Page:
Through the seventies and into the eighties, then, the standard practice continued to be to record live performances of rehearsed material in the studio. On the fringes, there continued to be experiments with creating music from the ground up through the recording process. For example, Miles Davis and Teo Macero created In A Silent Way by editing together studio improvisation. It was considered a far-out record at the time, though now it sounds remarkably prescient. Electronic music was particularly conducive to using the studio as the compositional tool, since with programmed synths and drum machines, there is no “performance” to begin with.

Enter Peter Gabriel. In 1983, he was already a major star, both for his work with Genesis and his subsequent solo albums. He used some of his wealth to build himself a state-of-the-art studio in his home, stocked with synths, samplers and drum machines. Along with engineer David Lord, he set about creating the songs for Security through playful experimentation in this studio. At the time, all of the equipment he was working with was fantastically expensive and complex. Now, of course, the same album could be produced on an ordinary laptop at a tiny fraction of the cost. While the technical aspects of Peter’s process are a matter of history, his creative process is still perfectly relevant for musicians and producers today.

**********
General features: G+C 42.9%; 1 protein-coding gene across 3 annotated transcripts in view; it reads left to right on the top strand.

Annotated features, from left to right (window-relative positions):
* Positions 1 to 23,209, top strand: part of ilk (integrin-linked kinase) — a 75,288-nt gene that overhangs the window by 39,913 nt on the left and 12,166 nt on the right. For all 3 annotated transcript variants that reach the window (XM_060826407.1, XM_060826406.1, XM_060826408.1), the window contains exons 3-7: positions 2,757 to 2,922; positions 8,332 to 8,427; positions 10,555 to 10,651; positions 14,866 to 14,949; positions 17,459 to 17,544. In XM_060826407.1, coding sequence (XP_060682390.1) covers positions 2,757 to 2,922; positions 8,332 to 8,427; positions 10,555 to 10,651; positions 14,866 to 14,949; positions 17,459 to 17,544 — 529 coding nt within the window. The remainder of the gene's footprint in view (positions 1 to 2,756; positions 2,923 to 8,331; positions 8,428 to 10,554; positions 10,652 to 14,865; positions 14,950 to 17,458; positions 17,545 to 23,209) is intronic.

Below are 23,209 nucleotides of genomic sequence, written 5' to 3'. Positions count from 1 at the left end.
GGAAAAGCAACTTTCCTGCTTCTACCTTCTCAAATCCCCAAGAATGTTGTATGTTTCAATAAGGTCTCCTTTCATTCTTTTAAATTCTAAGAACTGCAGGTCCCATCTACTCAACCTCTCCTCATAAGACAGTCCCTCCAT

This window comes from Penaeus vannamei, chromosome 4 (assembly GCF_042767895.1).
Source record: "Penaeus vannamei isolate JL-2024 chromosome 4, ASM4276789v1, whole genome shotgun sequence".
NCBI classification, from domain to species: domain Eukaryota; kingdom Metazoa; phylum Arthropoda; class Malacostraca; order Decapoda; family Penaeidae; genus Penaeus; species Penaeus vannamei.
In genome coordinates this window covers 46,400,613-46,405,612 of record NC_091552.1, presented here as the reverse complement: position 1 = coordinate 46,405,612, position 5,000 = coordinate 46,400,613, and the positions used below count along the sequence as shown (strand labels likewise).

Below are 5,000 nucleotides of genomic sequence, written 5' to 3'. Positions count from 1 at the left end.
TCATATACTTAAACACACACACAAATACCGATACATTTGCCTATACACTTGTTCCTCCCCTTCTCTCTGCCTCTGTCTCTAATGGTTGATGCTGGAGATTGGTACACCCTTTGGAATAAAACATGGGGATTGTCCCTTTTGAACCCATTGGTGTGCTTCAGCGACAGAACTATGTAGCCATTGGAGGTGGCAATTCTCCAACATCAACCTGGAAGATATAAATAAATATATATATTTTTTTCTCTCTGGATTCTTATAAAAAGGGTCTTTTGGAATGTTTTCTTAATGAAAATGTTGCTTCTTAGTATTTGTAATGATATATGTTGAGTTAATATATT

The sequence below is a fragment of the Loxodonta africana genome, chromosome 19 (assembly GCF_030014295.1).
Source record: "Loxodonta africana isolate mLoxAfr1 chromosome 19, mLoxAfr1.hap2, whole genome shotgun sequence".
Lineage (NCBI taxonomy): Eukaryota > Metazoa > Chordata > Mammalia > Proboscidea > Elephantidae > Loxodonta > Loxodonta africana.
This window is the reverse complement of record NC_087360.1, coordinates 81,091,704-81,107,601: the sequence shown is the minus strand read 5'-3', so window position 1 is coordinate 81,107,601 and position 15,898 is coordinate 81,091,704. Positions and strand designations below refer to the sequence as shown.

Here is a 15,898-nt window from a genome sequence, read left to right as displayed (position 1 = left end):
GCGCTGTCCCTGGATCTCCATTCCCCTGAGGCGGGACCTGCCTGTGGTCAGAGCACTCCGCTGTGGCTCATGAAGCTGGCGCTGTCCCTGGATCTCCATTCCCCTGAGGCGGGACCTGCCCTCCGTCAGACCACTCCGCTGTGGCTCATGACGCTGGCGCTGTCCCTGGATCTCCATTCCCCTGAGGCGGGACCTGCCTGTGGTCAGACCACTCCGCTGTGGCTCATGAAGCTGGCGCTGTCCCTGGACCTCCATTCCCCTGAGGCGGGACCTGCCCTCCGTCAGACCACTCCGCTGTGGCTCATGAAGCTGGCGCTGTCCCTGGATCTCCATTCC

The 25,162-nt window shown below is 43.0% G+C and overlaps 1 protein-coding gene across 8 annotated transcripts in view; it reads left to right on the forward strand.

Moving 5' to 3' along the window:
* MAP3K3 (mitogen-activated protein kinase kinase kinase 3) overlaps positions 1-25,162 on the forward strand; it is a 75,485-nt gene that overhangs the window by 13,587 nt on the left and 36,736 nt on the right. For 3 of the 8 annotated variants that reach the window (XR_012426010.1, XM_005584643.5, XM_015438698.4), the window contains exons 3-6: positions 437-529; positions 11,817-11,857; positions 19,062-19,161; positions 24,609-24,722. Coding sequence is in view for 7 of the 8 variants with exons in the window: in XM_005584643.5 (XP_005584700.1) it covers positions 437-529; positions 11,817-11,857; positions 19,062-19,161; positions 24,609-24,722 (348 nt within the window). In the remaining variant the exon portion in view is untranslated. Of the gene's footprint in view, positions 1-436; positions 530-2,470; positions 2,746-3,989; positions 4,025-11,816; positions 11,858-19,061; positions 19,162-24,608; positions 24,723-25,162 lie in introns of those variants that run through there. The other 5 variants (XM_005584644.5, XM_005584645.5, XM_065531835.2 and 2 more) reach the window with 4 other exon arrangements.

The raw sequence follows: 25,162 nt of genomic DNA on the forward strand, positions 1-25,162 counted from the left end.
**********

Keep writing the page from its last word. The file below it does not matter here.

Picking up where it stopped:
The studio as a lab for playful experimentation

Peter built the songs on Security from the beat up. As he put it, “Rhythm is the spine of the piece.” Before beginning production, he went on a methodical search for interesting rhythms, what hip-hop producers call jacking for beats. Producers compile drum loop libraries in hard drive folders; Peter’s 1983 equivalent was a suitcase full of cassettes. Having identified some inspiring beats, Peter then replicated them using the drum machine. He might also have just sampled them directly, but using the drum machine gave him greater freedom to vary tempo, groove and drum sounds. The idea of a white British guy appropriating African rhythms for his own purposes is seriously politically and ethically problematic, of course. Does Peter get a pass for his good-faith effort to support and promote the musicians he’s borrowing from, via WOMAD and Real World? It’s a subject for another post.